Warner suggested that lawmakers could explore more effective technological means to pinpoint suspicious transactions than the reporting thresholds. During the hearing, he noted estimates that the transaction reporting process currently costs roughly $8 billion, but he raised the prospect that those resources could be deployed more efficiently.
“I’m not sure the thresholds are the right metric,” he said in an interview outside the hearing, but he noted that data on the effect of a higher reporting thresholds would be helpful. “How much of the volume of actually meaningful actionable reports fall in the delta between [$10,000 and $30,000] for example?”
Meanwhile, some lawmakers on the panel and witnesses at the hearing appeared to agree that stronger beneficial ownership rules are needed, even though some Republicans have expressed concern that that would slow startup activity.
The bipartisan group trying to negotiate a BSA package in the Senate have expressed interest in including a beneficial ownership provision, according to aides familiar with the discussions. Law enforcement officials at Thursday’s hearing urged the committee to strengthen rules requiring businesses to reveal their true owners.
“Beneficial ownership, as I mentioned earlier in my opening statement, that’s a national security issue,” said Blanco. “We’re not asking for brain surgery here. We’re asking for just quick information. That’s what it is. And it’s not a burden, it’s an investment.”
A third witness at the hearing, Grovetta Gardineer, senior deputy comptroller for compliance and community affairs at the Office of the Comptroller of the Currency, appeared open to congressional steps to ease the AML regulatory burden on banks.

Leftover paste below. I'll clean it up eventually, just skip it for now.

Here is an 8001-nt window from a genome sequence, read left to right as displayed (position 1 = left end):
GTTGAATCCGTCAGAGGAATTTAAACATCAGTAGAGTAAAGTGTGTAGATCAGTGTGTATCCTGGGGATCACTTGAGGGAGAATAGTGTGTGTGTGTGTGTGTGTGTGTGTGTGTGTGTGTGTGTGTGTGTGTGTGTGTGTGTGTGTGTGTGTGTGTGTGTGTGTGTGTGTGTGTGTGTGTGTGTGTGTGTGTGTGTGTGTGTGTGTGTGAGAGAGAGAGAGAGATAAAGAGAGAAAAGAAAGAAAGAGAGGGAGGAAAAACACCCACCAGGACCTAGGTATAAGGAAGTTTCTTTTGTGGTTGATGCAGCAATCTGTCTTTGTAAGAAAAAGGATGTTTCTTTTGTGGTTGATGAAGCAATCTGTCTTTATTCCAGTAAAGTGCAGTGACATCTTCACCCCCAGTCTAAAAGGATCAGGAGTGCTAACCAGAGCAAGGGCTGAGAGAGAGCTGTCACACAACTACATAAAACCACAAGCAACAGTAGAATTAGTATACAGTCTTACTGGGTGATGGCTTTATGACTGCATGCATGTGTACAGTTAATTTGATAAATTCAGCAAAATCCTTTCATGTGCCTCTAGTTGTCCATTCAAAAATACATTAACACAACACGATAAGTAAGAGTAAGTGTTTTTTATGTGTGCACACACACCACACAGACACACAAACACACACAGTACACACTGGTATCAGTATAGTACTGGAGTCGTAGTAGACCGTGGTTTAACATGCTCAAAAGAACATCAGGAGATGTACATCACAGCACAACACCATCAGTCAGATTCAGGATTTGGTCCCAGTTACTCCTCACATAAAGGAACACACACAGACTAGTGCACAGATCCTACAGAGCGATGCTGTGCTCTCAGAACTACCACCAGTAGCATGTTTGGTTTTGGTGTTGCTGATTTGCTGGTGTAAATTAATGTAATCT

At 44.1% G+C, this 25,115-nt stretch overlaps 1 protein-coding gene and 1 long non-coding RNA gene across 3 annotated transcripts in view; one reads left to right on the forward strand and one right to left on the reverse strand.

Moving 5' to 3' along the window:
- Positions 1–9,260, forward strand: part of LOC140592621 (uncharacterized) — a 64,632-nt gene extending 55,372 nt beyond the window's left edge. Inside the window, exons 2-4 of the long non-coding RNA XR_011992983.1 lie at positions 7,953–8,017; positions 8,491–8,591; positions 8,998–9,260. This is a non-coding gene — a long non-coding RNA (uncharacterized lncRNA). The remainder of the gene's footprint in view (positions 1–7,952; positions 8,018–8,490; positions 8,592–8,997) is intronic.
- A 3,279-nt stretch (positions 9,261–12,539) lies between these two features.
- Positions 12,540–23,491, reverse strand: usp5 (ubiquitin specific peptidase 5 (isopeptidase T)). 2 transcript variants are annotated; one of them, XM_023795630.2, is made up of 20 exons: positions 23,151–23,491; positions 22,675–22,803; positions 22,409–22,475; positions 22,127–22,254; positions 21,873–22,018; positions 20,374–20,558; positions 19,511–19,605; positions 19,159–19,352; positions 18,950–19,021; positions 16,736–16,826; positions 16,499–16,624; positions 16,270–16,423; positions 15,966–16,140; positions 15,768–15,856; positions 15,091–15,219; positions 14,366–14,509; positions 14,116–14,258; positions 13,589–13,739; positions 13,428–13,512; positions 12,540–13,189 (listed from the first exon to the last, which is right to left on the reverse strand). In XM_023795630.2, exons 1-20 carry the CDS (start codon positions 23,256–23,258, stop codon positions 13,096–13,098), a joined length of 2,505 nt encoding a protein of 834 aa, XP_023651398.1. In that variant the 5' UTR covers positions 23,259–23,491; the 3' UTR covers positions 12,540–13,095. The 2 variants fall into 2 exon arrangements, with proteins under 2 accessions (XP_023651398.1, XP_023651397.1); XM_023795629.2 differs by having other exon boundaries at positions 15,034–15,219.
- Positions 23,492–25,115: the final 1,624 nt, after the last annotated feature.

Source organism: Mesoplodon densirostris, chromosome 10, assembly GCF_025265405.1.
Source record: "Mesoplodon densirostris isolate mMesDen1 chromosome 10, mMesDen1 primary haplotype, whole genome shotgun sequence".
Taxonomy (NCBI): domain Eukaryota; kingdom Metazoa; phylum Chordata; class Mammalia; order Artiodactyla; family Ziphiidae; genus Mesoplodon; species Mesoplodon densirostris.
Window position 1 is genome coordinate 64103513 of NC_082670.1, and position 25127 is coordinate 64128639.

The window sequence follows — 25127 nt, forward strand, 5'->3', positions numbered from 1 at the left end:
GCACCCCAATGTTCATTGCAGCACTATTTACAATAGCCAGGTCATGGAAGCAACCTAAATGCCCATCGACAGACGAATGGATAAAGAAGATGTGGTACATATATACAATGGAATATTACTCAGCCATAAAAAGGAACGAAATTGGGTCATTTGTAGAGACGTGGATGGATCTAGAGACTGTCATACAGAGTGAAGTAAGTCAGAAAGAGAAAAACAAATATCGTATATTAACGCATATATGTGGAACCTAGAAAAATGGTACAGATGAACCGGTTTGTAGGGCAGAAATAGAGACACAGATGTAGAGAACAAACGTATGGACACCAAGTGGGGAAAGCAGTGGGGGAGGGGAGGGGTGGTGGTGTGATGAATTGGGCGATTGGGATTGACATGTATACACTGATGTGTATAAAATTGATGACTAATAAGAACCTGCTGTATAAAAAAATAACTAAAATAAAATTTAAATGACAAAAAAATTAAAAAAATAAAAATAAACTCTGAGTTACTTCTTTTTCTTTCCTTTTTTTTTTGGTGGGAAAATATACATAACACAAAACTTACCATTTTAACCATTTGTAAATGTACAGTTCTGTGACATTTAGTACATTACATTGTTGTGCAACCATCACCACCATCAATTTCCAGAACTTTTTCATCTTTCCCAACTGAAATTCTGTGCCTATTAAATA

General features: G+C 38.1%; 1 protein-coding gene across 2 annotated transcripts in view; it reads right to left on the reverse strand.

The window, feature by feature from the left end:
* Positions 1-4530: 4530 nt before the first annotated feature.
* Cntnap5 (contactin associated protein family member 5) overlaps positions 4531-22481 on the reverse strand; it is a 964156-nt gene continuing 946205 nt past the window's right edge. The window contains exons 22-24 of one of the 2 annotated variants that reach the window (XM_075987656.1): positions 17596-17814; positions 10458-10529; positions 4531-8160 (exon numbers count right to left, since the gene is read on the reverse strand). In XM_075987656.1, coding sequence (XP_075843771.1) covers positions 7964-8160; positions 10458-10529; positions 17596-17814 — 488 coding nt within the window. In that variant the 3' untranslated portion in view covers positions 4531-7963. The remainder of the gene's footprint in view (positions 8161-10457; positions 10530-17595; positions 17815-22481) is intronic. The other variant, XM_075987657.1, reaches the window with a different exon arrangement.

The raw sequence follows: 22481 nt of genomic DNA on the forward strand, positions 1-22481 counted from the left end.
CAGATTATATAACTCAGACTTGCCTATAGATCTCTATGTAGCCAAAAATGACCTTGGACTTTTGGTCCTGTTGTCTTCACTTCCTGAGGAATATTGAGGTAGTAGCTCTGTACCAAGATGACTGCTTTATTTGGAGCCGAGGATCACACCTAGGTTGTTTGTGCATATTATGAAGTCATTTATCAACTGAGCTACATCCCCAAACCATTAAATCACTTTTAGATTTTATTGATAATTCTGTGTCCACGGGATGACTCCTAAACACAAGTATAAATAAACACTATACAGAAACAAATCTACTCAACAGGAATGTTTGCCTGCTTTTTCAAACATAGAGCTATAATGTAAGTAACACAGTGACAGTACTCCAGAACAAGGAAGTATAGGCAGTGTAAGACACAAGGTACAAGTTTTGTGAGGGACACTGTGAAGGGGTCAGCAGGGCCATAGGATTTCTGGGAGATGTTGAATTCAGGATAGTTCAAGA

While financial institutions use “all available resources to protect their institutions and the sanctity of the financial system,” Gardineer said, the OCC would like to see Fincen “study … what are appropriate thresholds, if there are changes that could be made.”
In her opening remarks, Gardineer said the OCC intends “to explore opportunities to tailor the content of these important reports and to evaluate the appropriateness of current thresholds in order to maximize their usefulness for law enforcement."
She also called for legislative reform requiring regulators to periodically review AML rules for possible changes. The banking agencies currently review other rules every 10 years under a law known as the Economic Growth and Regulatory Paperwork Reduction Act.
“Congress could consider legislation requiring a regular review of the BSA/AML regulations, similar to the EGRPRA process, to identify those regulations that may be outdated, redundant or unnecessarily burdensome,” she said.
But Blanco said such a review process for the BSA regime would be redundant.
“It adds on another layer of bureaucracy which is not necessary. ... We report and we communicate with law enforcement, and our other regulators and our stakeholders, private industry, through what we call the BSAAG, the Bank Secrecy Act Advisory Group,” he said. “We don’t need an EGRPRA process, which is not necessary.”